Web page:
We live our lives torn in many directions. From the moment we wake up there are a hundred and one claims on our time. We have to look after our homes and our families. We have to go to work and deal with a whole range of tasks form the very important to the totally banal. We have to fill in forms, pay bills, make calls, answer emails, maintain the car, and pick up the shopping. If we’re very lucky we might just squeeze in a bit of leisure time. But in our lives torn by conflicting interests, how do we make time for God?
The Pharisees and the Herodians in today’s gospel decided to set a trap for Jesus. “Is it lawful to pay taxes to the emperor,” they asked, “or not?” they were confident that they had put Jesus in a ‘no win’ situation. If Jesus said “taxes should be paid to Caesar, then this was something akin to treason. If however Jesus said that the taxes should be paid, he would be denounced to the strict Jews. Jesus replied, “Give to the emperor, the things that are the emperor’s and to God the things that are God’s.”
It is tempting to imagine that Jesus might have been talking about compartments. We imagine a compartment for things belonging to Caesar, and a compartment for things belonging got God. Of course there could be no such compartments, because as we know everything comes from God, so everything must belong to God. So had Jesus really answered the question, or merely sidestepped it?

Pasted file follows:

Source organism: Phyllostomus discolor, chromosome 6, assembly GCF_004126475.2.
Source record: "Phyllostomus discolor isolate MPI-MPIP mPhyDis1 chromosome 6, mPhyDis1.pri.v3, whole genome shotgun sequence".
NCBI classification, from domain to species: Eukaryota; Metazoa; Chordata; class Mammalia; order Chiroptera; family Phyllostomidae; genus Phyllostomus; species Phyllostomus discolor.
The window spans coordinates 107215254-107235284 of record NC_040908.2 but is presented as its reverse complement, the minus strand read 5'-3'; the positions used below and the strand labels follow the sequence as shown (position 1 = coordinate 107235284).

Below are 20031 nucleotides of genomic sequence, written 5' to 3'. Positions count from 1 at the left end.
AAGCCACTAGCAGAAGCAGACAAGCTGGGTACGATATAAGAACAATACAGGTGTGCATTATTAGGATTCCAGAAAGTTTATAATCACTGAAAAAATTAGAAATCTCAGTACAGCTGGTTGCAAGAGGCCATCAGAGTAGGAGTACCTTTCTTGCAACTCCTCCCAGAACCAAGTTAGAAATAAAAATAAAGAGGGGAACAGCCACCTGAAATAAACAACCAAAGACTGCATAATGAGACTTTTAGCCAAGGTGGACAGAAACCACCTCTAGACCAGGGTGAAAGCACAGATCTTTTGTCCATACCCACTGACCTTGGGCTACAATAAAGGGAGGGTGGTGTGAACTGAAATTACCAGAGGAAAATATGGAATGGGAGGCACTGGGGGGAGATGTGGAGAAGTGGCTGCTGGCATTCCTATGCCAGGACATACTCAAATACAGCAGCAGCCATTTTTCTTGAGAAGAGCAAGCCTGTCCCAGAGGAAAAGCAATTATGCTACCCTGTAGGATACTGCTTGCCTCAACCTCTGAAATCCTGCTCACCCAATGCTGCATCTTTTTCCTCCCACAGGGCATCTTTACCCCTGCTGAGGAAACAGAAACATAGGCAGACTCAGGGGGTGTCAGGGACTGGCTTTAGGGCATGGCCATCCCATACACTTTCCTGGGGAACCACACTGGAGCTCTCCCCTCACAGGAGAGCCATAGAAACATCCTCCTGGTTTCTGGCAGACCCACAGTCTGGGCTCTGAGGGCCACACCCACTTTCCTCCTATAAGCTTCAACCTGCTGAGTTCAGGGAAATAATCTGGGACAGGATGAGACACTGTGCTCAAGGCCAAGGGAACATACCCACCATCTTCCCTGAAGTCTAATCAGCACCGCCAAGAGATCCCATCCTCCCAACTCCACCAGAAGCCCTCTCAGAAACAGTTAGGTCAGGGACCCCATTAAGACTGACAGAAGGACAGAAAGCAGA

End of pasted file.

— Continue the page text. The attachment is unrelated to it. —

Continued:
Perhaps today we struggle with Jesus’ answer as much as the Pharisees and Herodians must have done. Perhaps we see life as a conflict between God’s claim on us and all life’s other claims in just the way God’s enemies were suggesting. Perhaps we try to put God into a Sunday morning compartment and even that will conflict with the children’s football and the D.I.Y. What Jesus tells us today is liberating. Once we learn to allow God into every corner of our lives our lives become whole instead of torn and fragmented. Once we know that our only loyalty is to God there can be no conflict.